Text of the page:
As you may know, I decided to go back to school and pursue a second Bachelor’s with the goal of preparing to become an even more kick-a** doctoral student.
Now that it’s been a little over a couple weeks, I thought I’d share with you some of my totally-unscientific-but-still-cool-I-think findings re: this time:
2. Not every guy is married! Wohoo!! Seriously, unlike at the Business School where perhaps eight out of ten guys ARE already either married, engaged, or gay, guys in the Psych program seem to mostly be commitment-free. However, I don’t really have dating on my mind right now, so this one doesn’t count as much.
3. (At the risk of sounding quasi-morbid) I’m SOO happy I broke up with my boyfriend almost a year ago, or else right now I’d be planning a wedding, together with, well, a life, a career, an education, a move (to grad school later on), and again, a life. (He even wanted a “young family” but the last thing I’m visualizing myself as right now is a mommy. : / )
4. I love my job as a writing tutor. I realize I needed to leave when I did to work on my thesis and taking more classes, BUT I’m beyond ecstatic they took me back. More on this soon…
5. I won’t be getting as involved as I was the first time around because I’m more into my academic life, my job, and my research, I’ve also realized. I did the student government thing and hung around the student club scene quite actively while pursuing my first degree, so now I feel more like holding back and letting it be.
6. Socializing is tough when your friends have either graduated already and working elsewhere, or working in other departments at your same school. Thankfully, a good friend of mine who started her Master’s and is teaching Writing for the first time this fall and I have standing lunch dates on some days. These, I gotta tell you, are so refreshing! Nothing like having a venting session accompanied by food in the middle of the day.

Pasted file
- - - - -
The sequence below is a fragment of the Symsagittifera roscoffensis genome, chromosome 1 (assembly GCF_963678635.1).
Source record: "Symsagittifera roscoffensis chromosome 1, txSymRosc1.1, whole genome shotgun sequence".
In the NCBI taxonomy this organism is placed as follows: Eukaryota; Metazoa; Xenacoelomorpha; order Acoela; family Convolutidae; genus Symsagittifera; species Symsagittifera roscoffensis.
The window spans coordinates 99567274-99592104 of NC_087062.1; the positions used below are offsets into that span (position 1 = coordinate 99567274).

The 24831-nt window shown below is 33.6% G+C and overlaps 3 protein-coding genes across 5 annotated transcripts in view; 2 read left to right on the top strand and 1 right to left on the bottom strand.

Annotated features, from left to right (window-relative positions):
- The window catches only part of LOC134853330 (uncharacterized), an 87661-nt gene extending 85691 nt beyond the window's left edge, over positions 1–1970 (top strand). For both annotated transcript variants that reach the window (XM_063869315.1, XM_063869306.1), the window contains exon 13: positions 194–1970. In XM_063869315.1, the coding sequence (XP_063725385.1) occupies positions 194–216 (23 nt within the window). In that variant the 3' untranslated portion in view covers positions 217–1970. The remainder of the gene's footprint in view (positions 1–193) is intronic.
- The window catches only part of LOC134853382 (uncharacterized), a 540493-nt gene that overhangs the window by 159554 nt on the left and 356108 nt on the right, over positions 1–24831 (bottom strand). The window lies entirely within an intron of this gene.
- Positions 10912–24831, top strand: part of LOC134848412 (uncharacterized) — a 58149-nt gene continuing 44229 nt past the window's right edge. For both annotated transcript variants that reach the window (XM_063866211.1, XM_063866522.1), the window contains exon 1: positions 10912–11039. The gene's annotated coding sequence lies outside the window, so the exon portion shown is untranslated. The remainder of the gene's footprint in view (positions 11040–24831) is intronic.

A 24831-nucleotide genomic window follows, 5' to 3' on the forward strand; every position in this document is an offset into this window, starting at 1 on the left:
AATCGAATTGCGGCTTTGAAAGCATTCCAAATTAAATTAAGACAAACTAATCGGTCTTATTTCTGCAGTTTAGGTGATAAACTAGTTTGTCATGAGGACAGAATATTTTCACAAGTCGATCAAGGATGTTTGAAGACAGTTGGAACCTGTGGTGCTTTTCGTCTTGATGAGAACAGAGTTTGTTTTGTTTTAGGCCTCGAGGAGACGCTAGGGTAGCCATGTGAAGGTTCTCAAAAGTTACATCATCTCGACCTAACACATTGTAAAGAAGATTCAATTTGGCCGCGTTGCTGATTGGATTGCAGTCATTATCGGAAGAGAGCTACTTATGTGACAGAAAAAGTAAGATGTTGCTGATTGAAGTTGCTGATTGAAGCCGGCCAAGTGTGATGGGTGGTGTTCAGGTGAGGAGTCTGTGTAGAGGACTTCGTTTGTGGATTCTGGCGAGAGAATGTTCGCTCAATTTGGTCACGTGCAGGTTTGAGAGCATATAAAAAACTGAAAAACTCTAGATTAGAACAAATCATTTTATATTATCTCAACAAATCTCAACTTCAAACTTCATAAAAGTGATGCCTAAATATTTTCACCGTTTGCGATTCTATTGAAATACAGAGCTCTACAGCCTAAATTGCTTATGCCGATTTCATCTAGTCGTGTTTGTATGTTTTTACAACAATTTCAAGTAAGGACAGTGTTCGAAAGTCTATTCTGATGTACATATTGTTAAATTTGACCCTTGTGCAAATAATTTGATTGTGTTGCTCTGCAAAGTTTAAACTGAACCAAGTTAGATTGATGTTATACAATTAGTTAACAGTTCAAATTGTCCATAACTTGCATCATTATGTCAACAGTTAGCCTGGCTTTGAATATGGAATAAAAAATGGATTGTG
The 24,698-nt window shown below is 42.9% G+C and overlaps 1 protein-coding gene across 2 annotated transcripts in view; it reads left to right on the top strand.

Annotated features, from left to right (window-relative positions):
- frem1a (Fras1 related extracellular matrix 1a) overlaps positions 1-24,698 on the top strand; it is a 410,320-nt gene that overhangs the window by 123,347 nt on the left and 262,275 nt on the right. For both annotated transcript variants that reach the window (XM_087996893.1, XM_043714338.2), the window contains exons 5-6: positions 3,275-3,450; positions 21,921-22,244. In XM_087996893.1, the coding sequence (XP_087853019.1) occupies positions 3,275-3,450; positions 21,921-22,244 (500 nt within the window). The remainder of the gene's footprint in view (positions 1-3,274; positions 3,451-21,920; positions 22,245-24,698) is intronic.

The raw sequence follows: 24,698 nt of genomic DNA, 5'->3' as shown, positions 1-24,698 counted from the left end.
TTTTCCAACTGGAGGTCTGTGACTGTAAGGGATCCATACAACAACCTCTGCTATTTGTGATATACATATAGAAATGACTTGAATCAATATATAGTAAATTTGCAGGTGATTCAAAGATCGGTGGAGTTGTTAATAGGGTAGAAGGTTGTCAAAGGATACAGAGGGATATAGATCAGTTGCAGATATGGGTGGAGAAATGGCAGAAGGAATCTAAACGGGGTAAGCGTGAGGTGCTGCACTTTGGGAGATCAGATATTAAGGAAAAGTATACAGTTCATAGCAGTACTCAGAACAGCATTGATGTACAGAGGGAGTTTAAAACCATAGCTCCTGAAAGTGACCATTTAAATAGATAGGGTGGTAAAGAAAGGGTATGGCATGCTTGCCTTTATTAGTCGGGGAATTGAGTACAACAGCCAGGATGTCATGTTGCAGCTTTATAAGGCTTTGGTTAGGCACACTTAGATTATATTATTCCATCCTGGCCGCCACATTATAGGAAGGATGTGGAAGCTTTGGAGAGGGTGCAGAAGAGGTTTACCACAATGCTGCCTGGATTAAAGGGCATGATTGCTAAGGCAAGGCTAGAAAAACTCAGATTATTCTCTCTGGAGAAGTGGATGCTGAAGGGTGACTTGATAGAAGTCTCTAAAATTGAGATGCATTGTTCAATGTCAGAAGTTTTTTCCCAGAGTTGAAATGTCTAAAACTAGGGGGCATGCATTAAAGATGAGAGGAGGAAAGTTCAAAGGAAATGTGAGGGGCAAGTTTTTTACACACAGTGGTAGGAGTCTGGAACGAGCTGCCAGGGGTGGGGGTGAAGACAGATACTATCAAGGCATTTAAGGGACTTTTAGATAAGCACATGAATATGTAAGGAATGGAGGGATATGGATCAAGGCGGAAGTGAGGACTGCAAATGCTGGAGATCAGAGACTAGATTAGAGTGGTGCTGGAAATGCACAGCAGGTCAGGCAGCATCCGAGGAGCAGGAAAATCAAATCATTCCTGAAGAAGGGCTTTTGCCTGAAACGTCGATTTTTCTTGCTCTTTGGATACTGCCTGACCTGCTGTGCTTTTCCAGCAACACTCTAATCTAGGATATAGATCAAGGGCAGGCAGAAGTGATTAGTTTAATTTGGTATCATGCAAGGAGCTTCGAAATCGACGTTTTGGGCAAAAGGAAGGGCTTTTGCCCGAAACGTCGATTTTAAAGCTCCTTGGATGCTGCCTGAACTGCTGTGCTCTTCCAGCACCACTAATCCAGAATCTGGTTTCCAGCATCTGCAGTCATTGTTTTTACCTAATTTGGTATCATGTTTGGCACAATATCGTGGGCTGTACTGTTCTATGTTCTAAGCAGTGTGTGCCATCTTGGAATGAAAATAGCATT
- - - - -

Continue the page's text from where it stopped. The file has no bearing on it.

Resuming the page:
But my work peeps look like good potential-friend candidates too. In fact, a gal who I’ve known for a decade (she was one of the first people I met in school when my fam and I arrived to the U.S.) also happens to be a work colleague, and she’s super nice.
And speaking of work colleagues: There is one co-tutor who may or may not be single but who I’ve nevertheless found I’m attracted to. But as you know, I’m not the kind to speak up about these things (partly because we can’t date co-tutors, and partly because I don’t do the chase), so we’ll just wait and see if/how he plays it. Either case, handsome colleague alert.
7. Everyone (or at least 99%) of my Psych classmates ha(s/ve) Grad School on their minds, which is superbly enlightening. At the Business School, everyone was focused on getting a job after college, so they all had this narrow (read: $$$) view of life.
But in the Psych program, everyone knows that more education, be it via academia and/or research, is what can ultimately yield more success and better development, so they hold off on the petty jobs and instead choose grad school. (That might also explain why they’d rather postpone marriage until later on, thereby avoiding the sad, as I see it, “let’s get married to get it over with” phenomenon.)